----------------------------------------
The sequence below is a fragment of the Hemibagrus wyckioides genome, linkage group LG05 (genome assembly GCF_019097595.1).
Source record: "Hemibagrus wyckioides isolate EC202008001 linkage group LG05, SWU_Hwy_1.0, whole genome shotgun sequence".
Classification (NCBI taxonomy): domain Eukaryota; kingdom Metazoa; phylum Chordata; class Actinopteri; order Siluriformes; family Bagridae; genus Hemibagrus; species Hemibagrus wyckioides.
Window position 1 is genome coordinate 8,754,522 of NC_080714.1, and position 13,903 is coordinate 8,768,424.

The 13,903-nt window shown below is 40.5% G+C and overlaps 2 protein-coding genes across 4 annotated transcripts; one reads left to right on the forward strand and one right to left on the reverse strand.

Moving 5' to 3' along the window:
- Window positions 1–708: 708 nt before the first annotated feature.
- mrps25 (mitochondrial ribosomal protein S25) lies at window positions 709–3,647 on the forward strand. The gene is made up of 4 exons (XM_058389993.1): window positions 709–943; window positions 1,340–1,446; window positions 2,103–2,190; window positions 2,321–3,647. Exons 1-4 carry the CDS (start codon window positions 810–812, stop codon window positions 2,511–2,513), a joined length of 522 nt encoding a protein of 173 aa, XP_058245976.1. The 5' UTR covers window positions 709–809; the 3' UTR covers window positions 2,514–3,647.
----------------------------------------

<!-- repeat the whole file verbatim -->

The sequence below is a fragment of the Hemibagrus wyckioides genome, linkage group LG05 (genome assembly GCF_019097595.1).
Source record: "Hemibagrus wyckioides isolate EC202008001 linkage group LG05, SWU_Hwy_1.0, whole genome shotgun sequence".
Classification (NCBI taxonomy): domain Eukaryota; kingdom Metazoa; phylum Chordata; class Actinopteri; order Siluriformes; family Bagridae; genus Hemibagrus; species Hemibagrus wyckioides.
Window position 1 is genome coordinate 8,754,522 of NC_080714.1, and position 13,903 is coordinate 8,768,424.

The 13,903-nt window shown below is 40.5% G+C and overlaps 2 protein-coding genes across 4 annotated transcripts; one reads left to right on the forward strand and one right to left on the reverse strand.

Moving 5' to 3' along the window:
- Window positions 1–708: 708 nt before the first annotated feature.
- mrps25 (mitochondrial ribosomal protein S25) lies at window positions 709–3,647 on the forward strand. The gene is made up of 4 exons (XM_058389993.1): window positions 709–943; window positions 1,340–1,446; window positions 2,103–2,190; window positions 2,321–3,647. Exons 1-4 carry the CDS (start codon window positions 810–812, stop codon window positions 2,511–2,513), a joined length of 522 nt encoding a protein of 173 aa, XP_058245976.1. The 5' UTR covers window positions 709–809; the 3' UTR covers window positions 2,514–3,647.